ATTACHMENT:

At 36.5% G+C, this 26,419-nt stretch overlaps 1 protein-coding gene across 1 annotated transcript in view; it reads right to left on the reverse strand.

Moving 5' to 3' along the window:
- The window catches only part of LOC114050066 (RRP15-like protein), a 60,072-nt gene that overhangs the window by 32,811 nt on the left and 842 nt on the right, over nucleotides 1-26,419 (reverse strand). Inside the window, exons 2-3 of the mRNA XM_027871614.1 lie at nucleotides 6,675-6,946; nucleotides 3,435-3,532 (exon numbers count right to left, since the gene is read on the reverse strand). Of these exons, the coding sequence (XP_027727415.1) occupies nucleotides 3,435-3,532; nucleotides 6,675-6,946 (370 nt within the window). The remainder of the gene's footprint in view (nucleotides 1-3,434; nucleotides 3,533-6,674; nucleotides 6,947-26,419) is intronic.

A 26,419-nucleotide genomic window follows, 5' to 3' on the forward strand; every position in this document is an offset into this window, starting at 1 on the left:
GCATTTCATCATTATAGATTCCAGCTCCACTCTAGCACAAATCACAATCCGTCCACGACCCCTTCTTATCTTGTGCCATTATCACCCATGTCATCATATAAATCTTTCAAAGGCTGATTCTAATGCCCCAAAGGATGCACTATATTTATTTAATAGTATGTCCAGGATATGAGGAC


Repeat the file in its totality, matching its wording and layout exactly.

At 36.5% G+C, this 26,419-nt stretch overlaps 1 protein-coding gene across 1 annotated transcript in view; it reads right to left on the reverse strand.

Moving 5' to 3' along the window:
- The window catches only part of LOC114050066 (RRP15-like protein), a 60,072-nt gene that overhangs the window by 32,811 nt on the left and 842 nt on the right, over nucleotides 1-26,419 (reverse strand). Inside the window, exons 2-3 of the mRNA XM_027871614.1 lie at nucleotides 6,675-6,946; nucleotides 3,435-3,532 (exon numbers count right to left, since the gene is read on the reverse strand). Of these exons, the coding sequence (XP_027727415.1) occupies nucleotides 3,435-3,532; nucleotides 6,675-6,946 (370 nt within the window). The remainder of the gene's footprint in view (nucleotides 1-3,434; nucleotides 3,533-6,674; nucleotides 6,947-26,419) is intronic.

A 26,419-nucleotide genomic window follows, 5' to 3' on the forward strand; every position in this document is an offset into this window, starting at 1 on the left:
GCATTTCATCATTATAGATTCCAGCTCCACTCTAGCACAAATCACAATCCGTCCACGACCCCTTCTTATCTTGTGCCATTATCACCCATGTCATCATATAAATCTTTCAAAGGCTGATTCTAATGCCCCAAAGGATGCACTATATTTATTTAATAGTATGTCCAGGATATGAGGAC